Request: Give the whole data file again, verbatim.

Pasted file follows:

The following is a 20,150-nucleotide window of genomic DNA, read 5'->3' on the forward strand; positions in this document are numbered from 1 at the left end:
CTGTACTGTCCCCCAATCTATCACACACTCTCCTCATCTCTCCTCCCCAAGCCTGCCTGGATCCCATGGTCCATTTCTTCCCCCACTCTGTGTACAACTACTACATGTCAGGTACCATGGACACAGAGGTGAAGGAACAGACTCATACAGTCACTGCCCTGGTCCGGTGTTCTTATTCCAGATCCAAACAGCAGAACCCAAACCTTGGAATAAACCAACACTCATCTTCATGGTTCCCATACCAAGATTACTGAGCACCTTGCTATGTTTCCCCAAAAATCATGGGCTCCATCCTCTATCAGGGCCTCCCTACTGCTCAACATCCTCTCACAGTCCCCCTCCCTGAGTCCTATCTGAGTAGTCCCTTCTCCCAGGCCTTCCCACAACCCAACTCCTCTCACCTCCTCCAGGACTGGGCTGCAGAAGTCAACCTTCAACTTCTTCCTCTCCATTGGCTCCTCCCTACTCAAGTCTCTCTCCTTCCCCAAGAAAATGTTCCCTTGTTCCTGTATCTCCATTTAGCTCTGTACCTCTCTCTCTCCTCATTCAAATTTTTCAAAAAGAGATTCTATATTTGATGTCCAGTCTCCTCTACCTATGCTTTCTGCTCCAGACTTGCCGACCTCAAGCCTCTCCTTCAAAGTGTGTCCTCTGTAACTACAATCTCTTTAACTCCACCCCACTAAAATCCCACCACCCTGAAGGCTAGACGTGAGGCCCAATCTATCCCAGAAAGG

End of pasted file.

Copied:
The following is a 20,150-nucleotide window of genomic DNA, read 5'->3' on the forward strand; positions in this document are numbered from 1 at the left end:
CTGTACTGTCCCCCAATCTATCACACACTCTCCTCATCTCTCCTCCCCAAGCCTGCCTGGATCCCATGGTCCATTTCTTCCCCCACTCTGTGTACAACTACTACATGTCAGGTACCATGGACACAGAGGTGAAGGAACAGACTCATACAGTCACTGCCCTGGTCCGGTGTTCTTATTCCAGATCCAAACAGCAGAACCCAAACCTTGGAATAAACCAACACTCATCTTCATGGTTCCCATACCAAGATTACTGAGCACCTTGCTATGTTTCCCCAAAAATCATGGGCTCCATCCTCTATCAGGGCCTCCCTACTGCTCAACATCCTCTCACAGTCCCCCTCCCTGAGTCCTATCTGAGTAGTCCCTTCTCCCAGGCCTTCCCACAACCCAACTCCTCTCACCTCCTCCAGGACTGGGCTGCAGAAGTCAACCTTCAACTTCTTCCTCTCCATTGGCTCCTCCCTACTCAAGTCTCTCTCCTTCCCCAAGAAAATGTTCCCTTGTTCCTGTATCTCCATTTAGCTCTGTACCTCTCTCTCTCCTCATTCAAATTTTTCAAAAAGAGATTCTATATTTGATGTCCAGTCTCCTCTACCTATGCTTTCTGCTCCAGACTTGCCGACCTCAAGCCTCTCCTTCAAAGTGTGTCCTCTGTAACTACAATCTCTTTAACTCCACCCCACTAAAATCCCACCACCCTGAAGGCTAGACGTGAGGCCCAATCTATCCCAGAAAGG